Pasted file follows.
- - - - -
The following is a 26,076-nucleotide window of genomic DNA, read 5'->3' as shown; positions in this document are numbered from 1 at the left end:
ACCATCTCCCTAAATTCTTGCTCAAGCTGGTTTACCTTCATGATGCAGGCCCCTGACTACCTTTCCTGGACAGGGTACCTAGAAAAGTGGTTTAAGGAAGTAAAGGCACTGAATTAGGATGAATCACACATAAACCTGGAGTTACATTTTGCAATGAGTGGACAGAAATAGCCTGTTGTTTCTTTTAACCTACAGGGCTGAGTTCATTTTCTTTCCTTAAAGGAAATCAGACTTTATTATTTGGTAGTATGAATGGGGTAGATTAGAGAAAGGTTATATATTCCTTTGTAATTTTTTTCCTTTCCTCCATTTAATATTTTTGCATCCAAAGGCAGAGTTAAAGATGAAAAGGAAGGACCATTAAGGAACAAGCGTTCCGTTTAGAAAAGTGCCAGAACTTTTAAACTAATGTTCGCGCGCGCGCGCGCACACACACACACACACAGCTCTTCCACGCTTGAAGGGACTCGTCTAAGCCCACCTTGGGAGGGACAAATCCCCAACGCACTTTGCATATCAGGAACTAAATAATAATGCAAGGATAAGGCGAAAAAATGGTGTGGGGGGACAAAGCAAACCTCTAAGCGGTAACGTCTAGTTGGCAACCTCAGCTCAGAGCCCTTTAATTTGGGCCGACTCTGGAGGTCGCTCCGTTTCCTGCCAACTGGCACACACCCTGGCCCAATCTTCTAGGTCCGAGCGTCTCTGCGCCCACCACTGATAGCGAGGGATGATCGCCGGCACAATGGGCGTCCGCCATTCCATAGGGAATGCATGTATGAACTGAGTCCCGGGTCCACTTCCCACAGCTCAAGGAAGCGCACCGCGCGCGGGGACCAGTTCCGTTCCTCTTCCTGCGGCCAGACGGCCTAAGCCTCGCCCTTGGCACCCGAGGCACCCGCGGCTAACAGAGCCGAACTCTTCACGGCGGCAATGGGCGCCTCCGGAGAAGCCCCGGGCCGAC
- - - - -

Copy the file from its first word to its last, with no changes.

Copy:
The following is a 26,076-nucleotide window of genomic DNA, read 5'->3' as shown; positions in this document are numbered from 1 at the left end:
ACCATCTCCCTAAATTCTTGCTCAAGCTGGTTTACCTTCATGATGCAGGCCCCTGACTACCTTTCCTGGACAGGGTACCTAGAAAAGTGGTTTAAGGAAGTAAAGGCACTGAATTAGGATGAATCACACATAAACCTGGAGTTACATTTTGCAATGAGTGGACAGAAATAGCCTGTTGTTTCTTTTAACCTACAGGGCTGAGTTCATTTTCTTTCCTTAAAGGAAATCAGACTTTATTATTTGGTAGTATGAATGGGGTAGATTAGAGAAAGGTTATATATTCCTTTGTAATTTTTTTCCTTTCCTCCATTTAATATTTTTGCATCCAAAGGCAGAGTTAAAGATGAAAAGGAAGGACCATTAAGGAACAAGCGTTCCGTTTAGAAAAGTGCCAGAACTTTTAAACTAATGTTCGCGCGCGCGCGCGCACACACACACACACACAGCTCTTCCACGCTTGAAGGGACTCGTCTAAGCCCACCTTGGGAGGGACAAATCCCCAACGCACTTTGCATATCAGGAACTAAATAATAATGCAAGGATAAGGCGAAAAAATGGTGTGGGGGGACAAAGCAAACCTCTAAGCGGTAACGTCTAGTTGGCAACCTCAGCTCAGAGCCCTTTAATTTGGGCCGACTCTGGAGGTCGCTCCGTTTCCTGCCAACTGGCACACACCCTGGCCCAATCTTCTAGGTCCGAGCGTCTCTGCGCCCACCACTGATAGCGAGGGATGATCGCCGGCACAATGGGCGTCCGCCATTCCATAGGGAATGCATGTATGAACTGAGTCCCGGGTCCACTTCCCACAGCTCAAGGAAGCGCACCGCGCGCGGGGACCAGTTCCGTTCCTCTTCCTGCGGCCAGACGGCCTAAGCCTCGCCCTTGGCACCCGAGGCACCCGCGGCTAACAGAGCCGAACTCTTCACGGCGGCAATGGGCGCCTCCGGAGAAGCCCCGGGCCGAC